February 12, 2009

Carbon Dioxide Levels Rising Despite Economic Downturn

A leading scientist said on Thursday that atmospheric levels of carbon dioxide are hitting new highs, providing no indication that the world economic downturn is curbing industrial emissions, Reuters reported.

Kim Holmen, research director at the Norwegian Polar Institute, said the measurements taken by a Stockholm University project on the Arctic archipelago of Svalbard off north Norway are in line with the long-term trend.

Carbon dioxide is the main greenhouse gas emitted from human activities, and experts say levels rose to 392 parts per million (ppm) in the atmosphere in Svalbard in December, a rise of 2-3 ppm from the same time a year earlier.

Holmen said carbon dioxide concentrations are likely to rise further in 2009, indicating they usually peak just before the start of spring in the northern hemisphere, where most of the world's industry, cities and vegetation are located.

As they grow, plants consume carbon dioxide out of the atmosphere, which is released by burning fossil fuels. Levels fall toward the northern summer and rise again in autumn when trees lose leaves and other plants die back.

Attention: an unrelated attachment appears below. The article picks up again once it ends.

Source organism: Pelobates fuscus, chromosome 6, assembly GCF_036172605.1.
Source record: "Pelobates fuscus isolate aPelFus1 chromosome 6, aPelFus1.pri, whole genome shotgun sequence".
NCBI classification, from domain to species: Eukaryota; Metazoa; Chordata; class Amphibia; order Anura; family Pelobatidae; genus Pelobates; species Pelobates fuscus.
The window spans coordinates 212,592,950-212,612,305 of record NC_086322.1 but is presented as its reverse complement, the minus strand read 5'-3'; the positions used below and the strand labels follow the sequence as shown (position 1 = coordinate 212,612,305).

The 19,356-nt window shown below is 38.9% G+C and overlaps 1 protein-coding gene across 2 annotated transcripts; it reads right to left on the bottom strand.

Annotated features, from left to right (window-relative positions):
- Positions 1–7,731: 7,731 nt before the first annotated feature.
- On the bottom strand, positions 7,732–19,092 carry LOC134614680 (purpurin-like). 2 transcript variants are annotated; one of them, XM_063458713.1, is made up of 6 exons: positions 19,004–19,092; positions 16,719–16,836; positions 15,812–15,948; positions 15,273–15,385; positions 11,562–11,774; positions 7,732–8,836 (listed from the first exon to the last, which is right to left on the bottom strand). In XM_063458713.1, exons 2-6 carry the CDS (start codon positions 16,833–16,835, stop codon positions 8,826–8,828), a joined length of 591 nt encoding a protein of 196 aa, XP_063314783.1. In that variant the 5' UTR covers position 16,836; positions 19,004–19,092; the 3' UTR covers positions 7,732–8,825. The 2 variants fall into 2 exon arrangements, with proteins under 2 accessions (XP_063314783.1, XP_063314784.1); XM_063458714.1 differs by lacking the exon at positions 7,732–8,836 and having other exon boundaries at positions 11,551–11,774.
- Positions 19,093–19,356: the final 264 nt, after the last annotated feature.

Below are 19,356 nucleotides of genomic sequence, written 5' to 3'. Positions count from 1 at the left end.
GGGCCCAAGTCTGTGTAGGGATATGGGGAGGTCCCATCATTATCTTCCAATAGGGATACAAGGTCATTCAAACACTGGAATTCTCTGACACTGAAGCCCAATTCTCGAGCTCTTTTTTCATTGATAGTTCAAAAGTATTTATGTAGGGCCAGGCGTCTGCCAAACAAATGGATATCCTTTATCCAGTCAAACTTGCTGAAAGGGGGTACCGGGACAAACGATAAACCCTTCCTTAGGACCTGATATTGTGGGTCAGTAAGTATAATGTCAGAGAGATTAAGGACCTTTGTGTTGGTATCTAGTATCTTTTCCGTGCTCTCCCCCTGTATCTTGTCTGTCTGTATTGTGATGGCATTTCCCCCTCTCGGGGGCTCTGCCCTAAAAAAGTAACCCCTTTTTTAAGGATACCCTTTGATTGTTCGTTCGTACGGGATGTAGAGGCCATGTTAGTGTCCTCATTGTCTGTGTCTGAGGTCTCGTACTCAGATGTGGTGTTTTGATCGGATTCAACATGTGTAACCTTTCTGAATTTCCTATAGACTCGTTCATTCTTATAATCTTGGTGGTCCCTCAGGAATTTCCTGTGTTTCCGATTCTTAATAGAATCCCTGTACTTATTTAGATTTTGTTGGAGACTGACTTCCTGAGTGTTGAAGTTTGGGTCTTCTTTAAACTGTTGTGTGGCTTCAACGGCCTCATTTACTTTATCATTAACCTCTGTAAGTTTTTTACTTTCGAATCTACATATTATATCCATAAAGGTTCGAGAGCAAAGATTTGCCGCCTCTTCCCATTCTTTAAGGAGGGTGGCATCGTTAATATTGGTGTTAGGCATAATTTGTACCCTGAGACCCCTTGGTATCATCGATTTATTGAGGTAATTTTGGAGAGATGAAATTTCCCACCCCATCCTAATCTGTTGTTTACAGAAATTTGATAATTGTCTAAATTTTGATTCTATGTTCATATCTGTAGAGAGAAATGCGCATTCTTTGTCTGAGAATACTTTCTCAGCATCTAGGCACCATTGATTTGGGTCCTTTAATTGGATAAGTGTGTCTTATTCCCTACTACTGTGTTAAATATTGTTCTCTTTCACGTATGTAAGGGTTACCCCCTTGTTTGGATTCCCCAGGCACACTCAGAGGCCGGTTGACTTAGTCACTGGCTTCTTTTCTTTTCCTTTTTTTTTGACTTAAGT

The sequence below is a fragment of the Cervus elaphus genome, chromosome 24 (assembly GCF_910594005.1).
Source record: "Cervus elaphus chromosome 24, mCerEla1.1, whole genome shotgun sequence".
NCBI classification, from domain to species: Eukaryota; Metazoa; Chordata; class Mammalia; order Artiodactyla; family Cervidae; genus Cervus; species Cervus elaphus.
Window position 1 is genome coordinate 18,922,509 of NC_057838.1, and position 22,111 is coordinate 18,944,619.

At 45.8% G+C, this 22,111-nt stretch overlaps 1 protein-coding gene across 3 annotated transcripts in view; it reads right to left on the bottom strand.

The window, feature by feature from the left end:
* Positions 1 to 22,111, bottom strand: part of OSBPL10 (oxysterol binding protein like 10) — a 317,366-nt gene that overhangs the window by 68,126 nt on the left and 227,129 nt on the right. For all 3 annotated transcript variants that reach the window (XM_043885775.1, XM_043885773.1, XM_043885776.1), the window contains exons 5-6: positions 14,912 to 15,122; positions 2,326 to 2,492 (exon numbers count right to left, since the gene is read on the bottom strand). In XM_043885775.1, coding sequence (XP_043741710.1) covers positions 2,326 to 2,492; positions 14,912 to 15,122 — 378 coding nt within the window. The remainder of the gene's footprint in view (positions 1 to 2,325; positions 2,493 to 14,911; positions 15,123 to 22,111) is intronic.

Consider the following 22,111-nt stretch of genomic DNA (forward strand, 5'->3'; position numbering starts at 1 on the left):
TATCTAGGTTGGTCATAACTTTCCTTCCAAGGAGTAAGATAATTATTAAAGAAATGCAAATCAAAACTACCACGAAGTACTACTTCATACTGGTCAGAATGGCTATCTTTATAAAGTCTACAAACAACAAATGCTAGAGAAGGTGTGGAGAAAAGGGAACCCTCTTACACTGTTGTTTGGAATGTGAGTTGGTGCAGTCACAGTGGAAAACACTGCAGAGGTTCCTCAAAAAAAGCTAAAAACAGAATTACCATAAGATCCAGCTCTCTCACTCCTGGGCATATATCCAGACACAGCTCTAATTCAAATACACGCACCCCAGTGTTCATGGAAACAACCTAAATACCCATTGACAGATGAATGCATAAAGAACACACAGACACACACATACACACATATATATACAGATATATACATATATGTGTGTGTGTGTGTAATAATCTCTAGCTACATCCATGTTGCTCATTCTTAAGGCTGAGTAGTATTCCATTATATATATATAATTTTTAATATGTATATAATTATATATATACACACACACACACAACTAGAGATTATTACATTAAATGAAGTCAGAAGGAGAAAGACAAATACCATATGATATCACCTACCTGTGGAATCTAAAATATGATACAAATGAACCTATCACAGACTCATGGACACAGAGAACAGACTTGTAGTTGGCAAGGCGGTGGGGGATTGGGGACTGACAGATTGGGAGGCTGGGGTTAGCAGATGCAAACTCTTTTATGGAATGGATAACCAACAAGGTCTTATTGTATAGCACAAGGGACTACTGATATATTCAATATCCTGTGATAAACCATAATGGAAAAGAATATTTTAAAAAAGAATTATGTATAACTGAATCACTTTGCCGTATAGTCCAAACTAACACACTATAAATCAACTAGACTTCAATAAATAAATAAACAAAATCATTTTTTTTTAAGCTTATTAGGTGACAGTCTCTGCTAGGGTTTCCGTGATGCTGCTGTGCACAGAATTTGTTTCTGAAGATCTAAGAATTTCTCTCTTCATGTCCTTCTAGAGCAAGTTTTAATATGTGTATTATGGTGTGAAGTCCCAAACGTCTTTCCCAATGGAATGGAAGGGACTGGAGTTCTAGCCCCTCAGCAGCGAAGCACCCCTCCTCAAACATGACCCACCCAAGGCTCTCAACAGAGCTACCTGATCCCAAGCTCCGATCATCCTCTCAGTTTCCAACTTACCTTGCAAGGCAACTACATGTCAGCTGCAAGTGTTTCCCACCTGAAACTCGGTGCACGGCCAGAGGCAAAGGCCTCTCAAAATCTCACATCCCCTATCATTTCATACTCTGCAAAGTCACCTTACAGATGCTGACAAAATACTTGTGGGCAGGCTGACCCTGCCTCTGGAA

Holmen said it's still too early to tell whether the economic slowdown was curbing the rise in emissions, adding any such change would be hard to detect.

"If we had, for example, a year with an unusually warm Siberian winter, that could cancel the human variation." A warm Russian winter would allow more bacteria to break down organic material in the soil, releasing carbon dioxide.

Since the Industrial Revolution, levels of carbon dioxide are up by about a third and scientists say levels are currently around the highest in at least 800,000 years.

Holmen said the increase is caused mainly by fossil fuel burning and to some extent land use change, where forests are being replaced by agricultural land.

Rising greenhouse gas concentrations are stoking warming likely to cause floods, droughts, heat waves, rising seas and extinctions, according to predictions from the U.N. Climate Panel.

"We can see the trend from these winter numbers," Holmen said.

Groups such as the U.S. National Oceanic and Atmospheric Administration agree that the numbers are higher than annual average year-round figures.

In an effort to succeed the floundering Kyoto Protocol, which sets carbon dioxide limits for 37 industrialized nations, more than 190 nations have agreed to negotiate a new international deal by the end of 2009 to fight climate change.


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